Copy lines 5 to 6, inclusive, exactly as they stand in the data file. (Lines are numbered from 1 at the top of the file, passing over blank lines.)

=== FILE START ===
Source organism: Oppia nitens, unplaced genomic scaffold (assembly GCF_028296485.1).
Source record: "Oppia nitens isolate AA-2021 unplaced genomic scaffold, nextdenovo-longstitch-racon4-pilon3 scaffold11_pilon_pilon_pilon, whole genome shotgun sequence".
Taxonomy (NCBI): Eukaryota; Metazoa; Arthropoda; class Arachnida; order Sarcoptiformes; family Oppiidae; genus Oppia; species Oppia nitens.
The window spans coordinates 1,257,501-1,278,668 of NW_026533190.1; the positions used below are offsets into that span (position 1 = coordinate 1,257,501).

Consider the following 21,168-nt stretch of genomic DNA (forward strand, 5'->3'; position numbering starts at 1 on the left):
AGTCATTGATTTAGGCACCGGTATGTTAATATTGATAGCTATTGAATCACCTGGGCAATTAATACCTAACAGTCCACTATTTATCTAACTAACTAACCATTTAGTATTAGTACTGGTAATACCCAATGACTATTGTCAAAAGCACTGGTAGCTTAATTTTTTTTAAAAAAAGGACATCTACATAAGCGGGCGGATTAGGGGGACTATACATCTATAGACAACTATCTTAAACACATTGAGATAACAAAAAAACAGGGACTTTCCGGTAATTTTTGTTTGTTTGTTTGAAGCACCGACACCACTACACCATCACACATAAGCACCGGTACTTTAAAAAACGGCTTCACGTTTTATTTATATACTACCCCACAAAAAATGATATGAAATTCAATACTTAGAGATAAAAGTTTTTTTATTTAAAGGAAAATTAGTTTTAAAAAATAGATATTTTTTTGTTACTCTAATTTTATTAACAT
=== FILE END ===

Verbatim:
Consider the following 21,168-nt stretch of genomic DNA (forward strand, 5'->3'; position numbering starts at 1 on the left):
AGTCATTGATTTAGGCACCGGTATGTTAATATTGATAGCTATTGAATCACCTGGGCAATTAATACCTAACAGTCCACTATTTATCTAACTAACTAACCATTTAGTATTAGTACTGGTAATACCCAATGACTATTGTCAAAAGCACTGGTAGCTTAATTTTTTTTAAAAAAAGGACATCTACATAAGCGGGCGGATTAGGGGGACTATACATCTATAGACAACTATCTTAAACACATTGAGATAACAAAAAAACAGGGACTTTCCGGTAATTTTTGTTTGTTTGTTTGAAGCACCGACACCACTACACCATCACACATAAGCACCGGTACTTTAAAAAACGGCTTCACGTTTTATTTATATACTACCCCACAAAAAATGATATGAAATTCAATACTTAGAGATAAAAGTTTTTTTATTTAAAGGAAAATTAGTTTTAAAAAATAGATATTTTTTTGTTACTCTAATTTTATTAACAT